Overall, Stanton said the newly announced partnerships fit into the four pillars of Oxford Nanopore's clinical strategy. These include collaborating with leading clinical institutions, deploying a dedicated clinical commercial sales team, developing end-to-end diagnostic solutions, and forging commercial partnerships with diagnostics firms that have established expertise, commercial presence, and market access.
Additionally, she pointed out that the top three clinical and diagnostic market segments for Oxford Nanopore are oncology, human genetics diseases, and infectious disease.
Still, all of Oxford Nanopore's products currently are developed for research use only, although labs can leverage them to develop and validate their own laboratory-developed tests (LDTs), Stanton said. To that end, she noted that the company will eventually need to have a "more prescribed and documented approach" for its products to achieve regulatory compliance such as IVDR marking and US Food and Drug Administration approval.
However, the company declined to comment on which product it plans to seek regulatory approval for first, and it did not disclose a concrete timeline.
During the event, Louisa Ludbrook, Oxford Nanopore's VP of commercial market development, accentuated the company's so-called Q-Line sequencing portfolio, which includes ISO 9001-certified, locked-down versions of instruments and sample prep reagents to help industrial or clinical customers who desire to implement long-term and stabilized nanopore sequencing workflows.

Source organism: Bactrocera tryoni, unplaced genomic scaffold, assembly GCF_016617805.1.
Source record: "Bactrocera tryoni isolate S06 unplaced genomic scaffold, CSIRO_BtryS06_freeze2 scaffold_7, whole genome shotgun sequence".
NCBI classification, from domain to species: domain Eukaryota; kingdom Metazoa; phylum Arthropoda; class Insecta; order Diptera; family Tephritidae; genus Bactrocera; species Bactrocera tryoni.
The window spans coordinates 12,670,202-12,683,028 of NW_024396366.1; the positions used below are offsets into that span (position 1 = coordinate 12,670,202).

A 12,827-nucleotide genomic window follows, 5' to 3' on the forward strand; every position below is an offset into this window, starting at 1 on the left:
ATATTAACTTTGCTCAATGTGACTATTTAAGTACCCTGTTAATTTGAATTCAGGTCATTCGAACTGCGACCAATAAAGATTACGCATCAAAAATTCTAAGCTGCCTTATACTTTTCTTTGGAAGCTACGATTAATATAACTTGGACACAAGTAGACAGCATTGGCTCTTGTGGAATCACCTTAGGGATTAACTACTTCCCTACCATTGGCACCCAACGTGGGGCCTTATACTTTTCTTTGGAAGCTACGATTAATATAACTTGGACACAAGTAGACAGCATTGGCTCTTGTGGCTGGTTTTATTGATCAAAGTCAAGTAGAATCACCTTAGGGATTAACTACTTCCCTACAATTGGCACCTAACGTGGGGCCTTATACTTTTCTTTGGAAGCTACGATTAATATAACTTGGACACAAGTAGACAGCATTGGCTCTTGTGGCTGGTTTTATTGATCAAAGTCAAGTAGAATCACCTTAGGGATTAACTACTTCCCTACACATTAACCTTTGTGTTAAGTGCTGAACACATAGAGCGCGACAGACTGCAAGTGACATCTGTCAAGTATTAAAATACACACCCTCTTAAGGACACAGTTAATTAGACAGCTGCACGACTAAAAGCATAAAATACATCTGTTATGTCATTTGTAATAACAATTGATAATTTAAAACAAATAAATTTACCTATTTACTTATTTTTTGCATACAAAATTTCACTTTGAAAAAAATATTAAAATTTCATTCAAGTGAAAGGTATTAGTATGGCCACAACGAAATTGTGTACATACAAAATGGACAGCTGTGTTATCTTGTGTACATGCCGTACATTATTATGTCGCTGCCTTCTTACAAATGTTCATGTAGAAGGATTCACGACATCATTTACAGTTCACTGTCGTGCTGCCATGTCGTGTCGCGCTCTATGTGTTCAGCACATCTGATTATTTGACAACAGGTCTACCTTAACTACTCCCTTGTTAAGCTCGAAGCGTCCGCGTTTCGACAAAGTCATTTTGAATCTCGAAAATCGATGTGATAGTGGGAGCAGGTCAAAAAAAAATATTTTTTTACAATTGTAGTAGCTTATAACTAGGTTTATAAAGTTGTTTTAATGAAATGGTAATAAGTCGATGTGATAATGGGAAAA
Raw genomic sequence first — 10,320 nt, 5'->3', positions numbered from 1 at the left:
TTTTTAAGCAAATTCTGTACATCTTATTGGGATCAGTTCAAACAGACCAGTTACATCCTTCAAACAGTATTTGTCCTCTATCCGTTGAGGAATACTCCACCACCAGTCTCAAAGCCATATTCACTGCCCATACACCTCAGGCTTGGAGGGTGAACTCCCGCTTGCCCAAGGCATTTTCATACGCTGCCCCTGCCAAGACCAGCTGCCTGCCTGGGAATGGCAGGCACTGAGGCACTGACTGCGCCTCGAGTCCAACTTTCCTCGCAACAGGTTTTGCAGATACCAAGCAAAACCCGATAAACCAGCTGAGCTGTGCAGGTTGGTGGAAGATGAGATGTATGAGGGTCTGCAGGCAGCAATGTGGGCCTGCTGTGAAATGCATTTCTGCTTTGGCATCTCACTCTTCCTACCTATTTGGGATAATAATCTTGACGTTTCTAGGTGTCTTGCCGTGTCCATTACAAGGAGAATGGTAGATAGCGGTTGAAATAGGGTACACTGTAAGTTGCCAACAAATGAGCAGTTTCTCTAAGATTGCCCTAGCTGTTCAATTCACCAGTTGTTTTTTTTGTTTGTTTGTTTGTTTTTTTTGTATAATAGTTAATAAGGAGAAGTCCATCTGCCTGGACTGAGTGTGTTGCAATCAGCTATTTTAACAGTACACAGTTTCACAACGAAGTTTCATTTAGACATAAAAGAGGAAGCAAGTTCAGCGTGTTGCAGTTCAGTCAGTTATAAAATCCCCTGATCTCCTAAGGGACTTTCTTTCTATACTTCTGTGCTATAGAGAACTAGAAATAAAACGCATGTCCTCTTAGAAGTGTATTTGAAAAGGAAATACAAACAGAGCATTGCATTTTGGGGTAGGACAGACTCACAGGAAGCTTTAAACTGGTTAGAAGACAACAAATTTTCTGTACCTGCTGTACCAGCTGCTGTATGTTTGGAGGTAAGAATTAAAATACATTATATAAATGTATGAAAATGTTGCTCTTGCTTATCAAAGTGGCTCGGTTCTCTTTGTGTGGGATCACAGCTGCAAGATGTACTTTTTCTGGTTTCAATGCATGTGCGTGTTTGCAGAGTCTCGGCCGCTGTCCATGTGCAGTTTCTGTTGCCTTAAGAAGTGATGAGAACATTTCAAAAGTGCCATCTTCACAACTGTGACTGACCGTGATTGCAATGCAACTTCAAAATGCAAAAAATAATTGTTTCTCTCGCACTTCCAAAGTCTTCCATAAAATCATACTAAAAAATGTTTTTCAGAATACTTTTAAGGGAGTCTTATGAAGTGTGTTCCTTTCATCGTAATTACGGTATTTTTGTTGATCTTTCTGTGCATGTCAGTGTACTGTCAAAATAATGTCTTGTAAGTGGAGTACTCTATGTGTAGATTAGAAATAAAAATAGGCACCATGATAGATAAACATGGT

She also highlighted the company's ongoing partnerships in industrial markets. These include a collaboration with PathoQuest, a next-generation sequencing-based biosafety testing firm, to commercialize tests for biomanufacturing quality control — both good manufacturing practices (GMP)-validated and non-GMP. According to her, the non-GMP assay is now available while the GMP-validated test is expected to launch in early 2024.
In addition, she said the company is working with the Base facility within the University of Queensland in Australia for nanopore sequencing-based mRNA vaccine quality control testing. "Together we'll develop a rapid, comprehensive direct RNA sequencing test suitable for industry use, and we're currently in discussions regarding commercial evaluation of this test," Ludbrook told investors.
As Oxford Nanopore moves into the clinical diagnostic and applied markets, the company is also focusing heavily on partnerships and collaborations to share resources, build new nanopore sequencing-based products, and equally reap the benefits, said John Schoellerman, Oxford Nanopore's senior VP of corporate development and investor relations.